We have also made a number of regulatory changes at the federal level to help improve access to drug treatment and safer supply programs, including:

  • issuing a class exemption (an exemption for a group of individuals, such as pharmacists, to lead specific activities with controlled substances), which allows each province and territory to establish urgent public health needs sites as required to make it easier for patients to access the medications they need;
  • approving injectable hydromorphone as a treatment option for patients with severe opioid use disorder;
  • approving injectable diacetylmorphine as a new treatment option for patients with severe opioid use disorder, as well as facilitating the prescribing and dispensing of both methadone and diacetylmorphine; and,
  • authorizing nurses who provide health care services at a community health facility to conduct certain activities with controlled substances.

In May 2022, at the request of the Province of British Columbia, the Minister of Mental Health and Addictions granted a time-limited exemption under the CDSA so that adults 18 years of age and older in the province will not be subject to criminal charges for personal possession of small amounts of certain illegal drugs. We have also received a request from Toronto Public Health and we are working with them toward a successful application.

Each request for an exemption under the CDSA is carefully and thoroughly reviewed on a case-by-case basis, taking into account all relevant considerations, including evidence of potential benefits and risks or harms to the health and safety of Canadians.

The Government of Canada remains fully committed to addressing the overdose crisis and working with partners, including provinces, territories and key stakeholders, to save lives.

Under the CDSS, the federal government has collaborated with stakeholders and supported provinces and territories in an effort to address the toxic illegal drug and overdose crisis in a number of ways by investing more than $800M. This includes investing $150 million through the one-time Emergency Treatment Fund to provinces and territories in Budget 2018, which, when cost-matched with the provinces and territories, resulted in an investment over $300 million to improve access to evidence-based treatment services. It also includes nearly $350 million through the Substance Use and Addictions Program (SUAP) to support community-based prevention, harm reduction and treatment initiatives. To date, SUAP has allocated all funds from Budgets 2017 to Budget 2021. In March 2022 the Minister of Mental Health and Addictions also announced a $45 million investment to develop national standards for mental health and substance use services. This effort was made in collaboration with provinces and territories, health organizations and key stakeholders, in order to address long-standing challenges in the delivery of mental health and substance use services and supports across the country.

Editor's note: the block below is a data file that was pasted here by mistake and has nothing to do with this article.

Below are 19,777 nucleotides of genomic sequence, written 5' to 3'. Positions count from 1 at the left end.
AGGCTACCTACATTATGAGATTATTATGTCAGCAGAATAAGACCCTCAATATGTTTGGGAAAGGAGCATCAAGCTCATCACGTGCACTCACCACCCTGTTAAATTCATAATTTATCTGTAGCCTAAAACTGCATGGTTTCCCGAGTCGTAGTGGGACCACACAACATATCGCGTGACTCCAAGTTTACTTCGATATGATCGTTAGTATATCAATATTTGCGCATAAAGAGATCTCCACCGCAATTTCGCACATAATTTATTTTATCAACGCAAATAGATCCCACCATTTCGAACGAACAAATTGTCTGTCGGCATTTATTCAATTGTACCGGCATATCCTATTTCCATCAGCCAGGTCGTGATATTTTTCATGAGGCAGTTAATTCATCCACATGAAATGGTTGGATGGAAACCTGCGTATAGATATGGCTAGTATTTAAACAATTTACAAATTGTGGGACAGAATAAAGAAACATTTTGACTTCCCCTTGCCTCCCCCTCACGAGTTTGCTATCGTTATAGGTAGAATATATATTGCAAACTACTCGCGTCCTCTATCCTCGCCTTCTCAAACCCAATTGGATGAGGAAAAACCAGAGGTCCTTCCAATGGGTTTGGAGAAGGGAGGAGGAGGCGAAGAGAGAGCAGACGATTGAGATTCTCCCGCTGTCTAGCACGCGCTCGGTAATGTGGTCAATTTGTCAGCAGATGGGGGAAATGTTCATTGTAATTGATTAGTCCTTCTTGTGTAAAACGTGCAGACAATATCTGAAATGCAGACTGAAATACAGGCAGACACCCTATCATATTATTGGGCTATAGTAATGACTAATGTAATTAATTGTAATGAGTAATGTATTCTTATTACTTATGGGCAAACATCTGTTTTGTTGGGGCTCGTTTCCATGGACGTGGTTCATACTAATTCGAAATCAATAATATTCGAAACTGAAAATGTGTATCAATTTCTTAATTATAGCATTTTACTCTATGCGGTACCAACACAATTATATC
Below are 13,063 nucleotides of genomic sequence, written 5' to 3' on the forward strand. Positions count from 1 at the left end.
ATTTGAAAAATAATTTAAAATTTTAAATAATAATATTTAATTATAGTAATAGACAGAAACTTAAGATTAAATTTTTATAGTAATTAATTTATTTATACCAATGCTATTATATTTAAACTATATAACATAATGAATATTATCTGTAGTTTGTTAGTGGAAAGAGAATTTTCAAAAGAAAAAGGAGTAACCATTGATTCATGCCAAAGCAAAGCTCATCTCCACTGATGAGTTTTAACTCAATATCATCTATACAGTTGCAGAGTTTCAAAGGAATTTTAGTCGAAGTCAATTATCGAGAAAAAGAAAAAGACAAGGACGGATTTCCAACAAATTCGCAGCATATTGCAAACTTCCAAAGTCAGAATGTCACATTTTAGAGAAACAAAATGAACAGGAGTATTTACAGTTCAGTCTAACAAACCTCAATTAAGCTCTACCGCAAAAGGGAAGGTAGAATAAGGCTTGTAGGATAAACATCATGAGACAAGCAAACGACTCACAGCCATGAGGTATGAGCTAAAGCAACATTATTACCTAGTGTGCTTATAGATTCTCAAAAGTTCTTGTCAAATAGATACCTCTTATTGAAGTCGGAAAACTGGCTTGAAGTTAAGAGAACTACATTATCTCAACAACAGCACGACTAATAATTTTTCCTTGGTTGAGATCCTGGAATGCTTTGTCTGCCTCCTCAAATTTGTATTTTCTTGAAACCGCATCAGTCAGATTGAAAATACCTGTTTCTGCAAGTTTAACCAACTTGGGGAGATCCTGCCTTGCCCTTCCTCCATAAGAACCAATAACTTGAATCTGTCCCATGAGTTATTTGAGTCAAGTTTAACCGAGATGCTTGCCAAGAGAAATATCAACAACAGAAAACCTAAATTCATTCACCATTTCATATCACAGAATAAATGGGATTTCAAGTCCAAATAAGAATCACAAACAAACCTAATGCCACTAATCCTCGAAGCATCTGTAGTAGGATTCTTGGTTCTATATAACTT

In response to substance use harms and the opioid overdose crisis, the Government of Canada is consulting regularly with stakeholders and has convened several expert advisory groups, including people directly impacted by substance use.

The Government engages with people with lived and living experience (PWLLE) and organizations that represent them, including: regular bi-lateral meetings with key organizations, participation on projects teams, facilitating PWLLE engagement in government and ministerial events and meaningful consultations in order to better understand their perspectives of substance use and on-the-ground realities (e.g., roundtables, Knowledge Exchange Series, etc.).

Recently, Health Canada has established the PWLLE Council, the Expert Advisory Group on Safer Supply and the Expert Task Force on Substance Use as part of this engagement strategy. We have established federal, provincial and territorial governance tables, including the Special Advisory Committee on the Epidemic of Opioid Overdoses, the Federal/Provincial/Territorial Committee on Substance Use (formerly Problematic Substance Use & Harms), and the Federal/Provincial/Territorial Assistant Deputy Minister Committee on Mental Health and Substance Use to facilitate ongoing collaboration and consultation with provincial and territorial partners.

The Government of Canada is committed to continued collaboration between jurisdictions, health providers, people with lived and living experience, stakeholders and partners, such as community-based organizations, to reduce the harms associated with substance use and provide people with the culturally appropriate and trauma-informed support they need.

Open for signature
April 21, 2022, at 1:14 p.m. (EDT)
Closed for signature
August 19, 2022, at 1:14 p.m. (EDT)
Presented to the House of Commons
Mark Gerretsen (Kingston and the Islands)
September 21, 2022 (Petition No. 441-00671)
Government response tabled
November 4, 2022
Photo - Mark Gerretsen
Kingston and the Islands
Liberal Caucus